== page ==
Medical misinformation: A need for focused designs
The latest coronavirus pandemic has brought the issue of medical misinformation to the forefront of global scientific discussion. Spurred by this interest, many studies have been released to assess knowledge and awareness surrounding COVID-19. This is especially important in our country, Pakistan, where there is a relatively low literacy level and a weakened healthcare infrastructure.1 The prevalence of misinformation and myths among the public easily leads to the stigmatization of victims, increased rates of complications, and higher transmission rates. This phenomenon was observed worldwide through studies which polled participants regarding their understanding and beliefs surrounding COVID-19. After all, it is reasonable to conclude that an individual with the misconception that medical masks are sufficient without social distancing can contribute to transmission rates through ill-advised behaviors.2 Some studies have measured COVID-19 related knowledge in medical students and allied health students respectively, but no studies which we could locate compared the rates of misinformation between medical, allied health, and non-medical students overall.3 Similarly, many studies have attempted to survey the population for commonly held myths related to various illnesses even beyond COVID-19 among the public,4 however; very few have introduced a variable against which to compare correlations.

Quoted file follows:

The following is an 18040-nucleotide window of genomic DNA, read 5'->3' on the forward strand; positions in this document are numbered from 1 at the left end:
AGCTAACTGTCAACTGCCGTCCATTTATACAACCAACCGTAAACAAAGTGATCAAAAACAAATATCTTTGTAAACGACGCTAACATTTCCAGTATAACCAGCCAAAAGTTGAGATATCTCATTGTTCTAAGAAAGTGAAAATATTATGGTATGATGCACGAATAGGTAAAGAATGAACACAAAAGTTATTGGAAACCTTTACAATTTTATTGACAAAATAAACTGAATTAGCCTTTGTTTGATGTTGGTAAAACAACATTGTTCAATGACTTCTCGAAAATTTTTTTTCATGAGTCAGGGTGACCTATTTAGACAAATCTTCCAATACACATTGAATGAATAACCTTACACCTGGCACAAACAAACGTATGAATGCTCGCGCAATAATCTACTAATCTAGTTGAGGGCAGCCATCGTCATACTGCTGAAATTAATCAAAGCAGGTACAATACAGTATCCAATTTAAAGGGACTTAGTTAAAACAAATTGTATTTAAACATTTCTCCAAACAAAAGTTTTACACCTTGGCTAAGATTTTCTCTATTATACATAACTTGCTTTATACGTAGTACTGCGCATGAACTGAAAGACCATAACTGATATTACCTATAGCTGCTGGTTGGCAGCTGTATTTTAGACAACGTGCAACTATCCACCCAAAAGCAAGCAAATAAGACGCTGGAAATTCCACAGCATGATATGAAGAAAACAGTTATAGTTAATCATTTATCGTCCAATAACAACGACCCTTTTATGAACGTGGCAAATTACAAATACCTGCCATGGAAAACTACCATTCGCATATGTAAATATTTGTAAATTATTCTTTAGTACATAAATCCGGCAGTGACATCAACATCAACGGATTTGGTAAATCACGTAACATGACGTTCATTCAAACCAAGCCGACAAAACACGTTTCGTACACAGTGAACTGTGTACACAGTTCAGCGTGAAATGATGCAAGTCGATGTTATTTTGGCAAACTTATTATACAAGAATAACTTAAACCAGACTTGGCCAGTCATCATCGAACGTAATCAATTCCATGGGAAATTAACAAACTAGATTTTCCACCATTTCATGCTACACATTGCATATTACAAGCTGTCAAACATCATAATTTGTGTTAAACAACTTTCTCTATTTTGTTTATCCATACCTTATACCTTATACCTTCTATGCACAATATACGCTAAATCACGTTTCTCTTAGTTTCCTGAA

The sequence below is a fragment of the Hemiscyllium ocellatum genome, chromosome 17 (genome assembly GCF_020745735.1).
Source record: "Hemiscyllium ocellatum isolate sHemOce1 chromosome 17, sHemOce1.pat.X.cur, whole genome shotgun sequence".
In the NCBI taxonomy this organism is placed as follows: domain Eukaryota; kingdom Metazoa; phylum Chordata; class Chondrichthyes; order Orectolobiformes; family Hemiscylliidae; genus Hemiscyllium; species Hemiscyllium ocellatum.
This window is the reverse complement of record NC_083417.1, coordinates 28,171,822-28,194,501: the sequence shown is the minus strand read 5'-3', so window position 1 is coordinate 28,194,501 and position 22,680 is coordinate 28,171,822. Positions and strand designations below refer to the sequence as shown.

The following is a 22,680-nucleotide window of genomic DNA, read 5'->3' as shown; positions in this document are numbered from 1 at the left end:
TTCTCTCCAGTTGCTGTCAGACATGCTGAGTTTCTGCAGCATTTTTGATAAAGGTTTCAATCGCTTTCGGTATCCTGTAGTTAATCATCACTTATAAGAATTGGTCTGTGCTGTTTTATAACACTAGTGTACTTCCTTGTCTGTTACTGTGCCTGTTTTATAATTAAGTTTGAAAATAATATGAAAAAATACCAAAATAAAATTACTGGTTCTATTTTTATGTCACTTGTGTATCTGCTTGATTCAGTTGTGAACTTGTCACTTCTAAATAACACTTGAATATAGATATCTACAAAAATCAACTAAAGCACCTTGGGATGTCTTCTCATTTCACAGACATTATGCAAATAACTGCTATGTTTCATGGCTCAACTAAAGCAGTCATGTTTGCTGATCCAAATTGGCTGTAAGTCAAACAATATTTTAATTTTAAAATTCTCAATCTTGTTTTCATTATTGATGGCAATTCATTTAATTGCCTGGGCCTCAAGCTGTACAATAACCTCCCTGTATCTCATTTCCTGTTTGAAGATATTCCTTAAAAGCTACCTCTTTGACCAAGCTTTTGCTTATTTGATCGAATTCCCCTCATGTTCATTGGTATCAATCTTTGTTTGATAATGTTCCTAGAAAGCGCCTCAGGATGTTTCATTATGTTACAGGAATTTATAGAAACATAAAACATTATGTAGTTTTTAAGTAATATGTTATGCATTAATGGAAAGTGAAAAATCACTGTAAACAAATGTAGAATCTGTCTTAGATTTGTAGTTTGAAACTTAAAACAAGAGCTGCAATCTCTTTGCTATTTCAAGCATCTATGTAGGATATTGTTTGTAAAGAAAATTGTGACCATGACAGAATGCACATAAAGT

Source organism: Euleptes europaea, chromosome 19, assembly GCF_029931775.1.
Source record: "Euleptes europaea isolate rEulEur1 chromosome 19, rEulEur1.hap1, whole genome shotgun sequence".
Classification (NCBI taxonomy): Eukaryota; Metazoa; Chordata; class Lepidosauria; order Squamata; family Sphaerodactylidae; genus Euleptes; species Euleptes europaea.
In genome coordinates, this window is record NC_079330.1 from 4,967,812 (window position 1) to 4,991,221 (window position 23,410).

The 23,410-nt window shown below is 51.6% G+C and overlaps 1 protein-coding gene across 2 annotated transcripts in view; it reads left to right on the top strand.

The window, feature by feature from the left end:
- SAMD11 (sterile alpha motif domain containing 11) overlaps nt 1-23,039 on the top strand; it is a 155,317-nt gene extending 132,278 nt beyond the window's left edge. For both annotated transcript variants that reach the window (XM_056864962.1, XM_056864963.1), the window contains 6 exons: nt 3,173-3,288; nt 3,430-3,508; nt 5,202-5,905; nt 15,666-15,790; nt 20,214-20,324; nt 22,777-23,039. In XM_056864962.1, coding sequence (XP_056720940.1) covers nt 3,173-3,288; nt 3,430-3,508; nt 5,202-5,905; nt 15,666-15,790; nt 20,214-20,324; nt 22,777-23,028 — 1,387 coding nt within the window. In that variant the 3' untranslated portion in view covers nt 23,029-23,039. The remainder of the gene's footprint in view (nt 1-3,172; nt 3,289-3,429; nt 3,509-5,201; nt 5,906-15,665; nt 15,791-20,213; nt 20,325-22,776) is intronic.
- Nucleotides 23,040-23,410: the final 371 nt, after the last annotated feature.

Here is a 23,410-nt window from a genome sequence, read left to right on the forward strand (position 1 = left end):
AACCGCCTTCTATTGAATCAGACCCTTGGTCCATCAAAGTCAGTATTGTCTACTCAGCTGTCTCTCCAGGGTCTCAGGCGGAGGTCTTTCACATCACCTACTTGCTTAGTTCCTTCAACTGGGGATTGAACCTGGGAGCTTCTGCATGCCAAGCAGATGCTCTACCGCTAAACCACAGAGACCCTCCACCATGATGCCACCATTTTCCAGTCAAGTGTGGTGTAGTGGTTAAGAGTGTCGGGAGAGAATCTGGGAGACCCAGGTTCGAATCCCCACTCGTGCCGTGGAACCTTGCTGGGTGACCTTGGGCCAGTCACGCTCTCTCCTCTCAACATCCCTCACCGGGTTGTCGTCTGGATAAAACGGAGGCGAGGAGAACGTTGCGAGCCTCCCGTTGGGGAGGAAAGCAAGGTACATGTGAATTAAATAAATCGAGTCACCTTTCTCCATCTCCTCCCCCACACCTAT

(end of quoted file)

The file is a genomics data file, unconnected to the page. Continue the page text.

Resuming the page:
Therefore, the prevalence of misinformation is practically established by the current literature. On the other hand, the cause of misinformation has seldom been explored. To start, more correlation studies may be undertaken with purposeful selection of groups to unearth possible trends in relation to each other. For example, a survey which assesses the prevalence of misinformation among medical and allied health students should also include non-medical students. Such a design would better elucidate whether a trend in the prevalence of misinformation exists, compared to the level of medically-related education. In this hypothetical model, one would expect medical students and allied health students to exhibit lower rates of medical misinformation compared to non-medical students in accordance with the hypothesis that a lack of medical knowledge may contribute to medical misinformation. More purposeful study designs would enable us to breach the current limits of our understanding of medical misinformation and thereby reduce the proliferation of social stigmas, morbidity, and transmission of multiple illnesses. Such studies would enable the proprietors of medical information and health-outreach initiatives to become better guided in their effort to spread helpful information among the public.
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